Both parties are expecting Democrats to run against "George Santos" not only in the special election in NY-03, but in all the contested NY districts in Nov. 2024. By running the same campaign everywhere, they can order "Republicans are corrupt" bumper stickers in large quantities and get a discount from the printer. Of course, Republicans may try to divert attention to New Jersey, where Sen. Bob Menendez (D-NJ) is under indictment. However, Menendez has virtually no chance of winning the Democratic primary against two well known opponents, Tammy Murphy, wife of Gov. Phil Murphy (D-NJ), and Rep. Andy Kim (D-NJ). Murphy herself is very active in Democratic politics and knows everyone, even without her gubernatorial husband's connections, and the Murphys are worth north of $50 million. Kim is a popular sitting member of Congress who has run winning campaigns before. One of them will almost certainly be the Democratic candidate, and then, with Menendez disposed of, it will be tough for Republicans to exploit his corruption.
Of course, if the courts allow the New York state legislature to redraw the map, all bets are off.
California is another key state with a number of vulnerable Republicans in districts Joe Biden won. Of the Biden 18, the districts where a Republican represents a district Joe Biden won, six are in New York and five are in California. So control of the House will be fought over in two of the bluest states. (V)
Fire-breathing pretend-governor Kari Lake (R) is running for the Senate in Arizona. In 2022, she dissed moderate Republicans during her whole campaign. The high point was when she asked a roomful of people if there were any McCain Republicans in the room, and said that, if so, they should get the hell out. The crowd loved it. Now she is desperate to get those McCain Republicans back and it is not working. They remember all too well what she said and did in 2022 and don't trust her for a second.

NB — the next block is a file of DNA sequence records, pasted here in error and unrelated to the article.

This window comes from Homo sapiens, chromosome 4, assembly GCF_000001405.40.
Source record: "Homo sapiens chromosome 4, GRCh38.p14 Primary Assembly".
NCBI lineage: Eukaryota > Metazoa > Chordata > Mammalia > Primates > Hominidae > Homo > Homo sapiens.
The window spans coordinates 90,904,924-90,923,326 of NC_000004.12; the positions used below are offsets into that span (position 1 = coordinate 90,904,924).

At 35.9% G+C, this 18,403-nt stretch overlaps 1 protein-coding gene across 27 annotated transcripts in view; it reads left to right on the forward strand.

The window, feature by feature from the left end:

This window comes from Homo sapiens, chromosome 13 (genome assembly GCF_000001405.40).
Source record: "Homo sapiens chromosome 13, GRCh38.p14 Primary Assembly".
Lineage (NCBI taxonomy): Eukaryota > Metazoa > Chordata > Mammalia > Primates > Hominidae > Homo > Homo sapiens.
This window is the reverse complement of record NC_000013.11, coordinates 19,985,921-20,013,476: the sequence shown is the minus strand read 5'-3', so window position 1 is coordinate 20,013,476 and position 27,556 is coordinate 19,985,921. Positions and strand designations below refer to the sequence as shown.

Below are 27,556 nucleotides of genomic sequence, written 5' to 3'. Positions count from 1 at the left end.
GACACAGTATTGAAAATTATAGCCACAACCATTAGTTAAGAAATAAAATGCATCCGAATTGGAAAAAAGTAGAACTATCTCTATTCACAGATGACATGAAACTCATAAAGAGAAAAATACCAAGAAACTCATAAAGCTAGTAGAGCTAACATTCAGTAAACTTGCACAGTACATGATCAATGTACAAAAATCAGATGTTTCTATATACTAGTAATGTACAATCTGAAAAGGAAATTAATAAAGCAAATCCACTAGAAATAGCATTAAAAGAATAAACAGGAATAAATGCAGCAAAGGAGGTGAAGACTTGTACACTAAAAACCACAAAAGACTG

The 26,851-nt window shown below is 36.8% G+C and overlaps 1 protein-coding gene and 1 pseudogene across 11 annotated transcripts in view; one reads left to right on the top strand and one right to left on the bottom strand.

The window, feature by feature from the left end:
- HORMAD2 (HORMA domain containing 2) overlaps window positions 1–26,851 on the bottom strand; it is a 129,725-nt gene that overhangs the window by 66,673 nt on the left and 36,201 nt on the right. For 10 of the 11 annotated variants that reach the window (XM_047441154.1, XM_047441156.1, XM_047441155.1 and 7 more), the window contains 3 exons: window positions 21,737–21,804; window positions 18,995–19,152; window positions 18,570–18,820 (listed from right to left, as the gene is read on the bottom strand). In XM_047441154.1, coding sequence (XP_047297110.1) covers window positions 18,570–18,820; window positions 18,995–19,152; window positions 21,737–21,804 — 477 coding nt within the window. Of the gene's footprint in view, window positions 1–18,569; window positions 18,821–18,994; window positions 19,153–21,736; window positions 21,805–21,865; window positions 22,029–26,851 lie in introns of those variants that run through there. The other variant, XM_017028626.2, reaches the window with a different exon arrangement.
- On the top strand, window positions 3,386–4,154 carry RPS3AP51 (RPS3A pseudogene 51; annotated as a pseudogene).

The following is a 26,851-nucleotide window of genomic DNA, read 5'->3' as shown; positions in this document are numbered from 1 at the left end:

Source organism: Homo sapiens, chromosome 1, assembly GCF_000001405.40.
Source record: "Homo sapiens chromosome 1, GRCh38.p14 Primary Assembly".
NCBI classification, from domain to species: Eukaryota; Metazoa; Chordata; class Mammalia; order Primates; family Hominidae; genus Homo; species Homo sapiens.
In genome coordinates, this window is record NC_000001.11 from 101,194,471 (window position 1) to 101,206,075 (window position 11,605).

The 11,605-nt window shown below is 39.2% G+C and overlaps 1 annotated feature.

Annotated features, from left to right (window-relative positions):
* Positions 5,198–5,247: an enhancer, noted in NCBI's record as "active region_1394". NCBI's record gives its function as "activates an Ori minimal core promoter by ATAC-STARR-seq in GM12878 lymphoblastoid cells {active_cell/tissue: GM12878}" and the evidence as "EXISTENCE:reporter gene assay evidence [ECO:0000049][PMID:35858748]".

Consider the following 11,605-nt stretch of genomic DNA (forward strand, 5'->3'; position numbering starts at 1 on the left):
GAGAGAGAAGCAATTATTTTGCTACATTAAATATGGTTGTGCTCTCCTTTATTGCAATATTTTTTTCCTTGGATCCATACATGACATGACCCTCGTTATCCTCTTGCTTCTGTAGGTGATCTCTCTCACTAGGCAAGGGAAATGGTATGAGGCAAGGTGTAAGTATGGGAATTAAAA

Republican strategists in Arizona don't think she is going to be able to pull it off. Her fiery style and refusal to concede go over well with Donald Trump's true believers, but Arizona has become a purple state and the true believers aren't a majority there. She also still insists that Trump won in 2020. Lake must get the moderates to win; if Kyrsten Sinema decides to run, many of those moderate Republicans will vote for Sinema and doom Lake. And if Sinema doesn't run, some of the moderates will vote Democratic or will skip the race entirely.
Republican strategist Daniel Scarpinato said: "She's going to be the nominee unless an asteroid hits Arizona, and she's going to need to consolidate Republicans in order to win. It's going to take time for some of those wounds to heal. My advice would be keep doing it. It's got to be something that's consistent and not one and done." But Lake didn't just misspeak one time; her whole brand was hostility to "RINOs."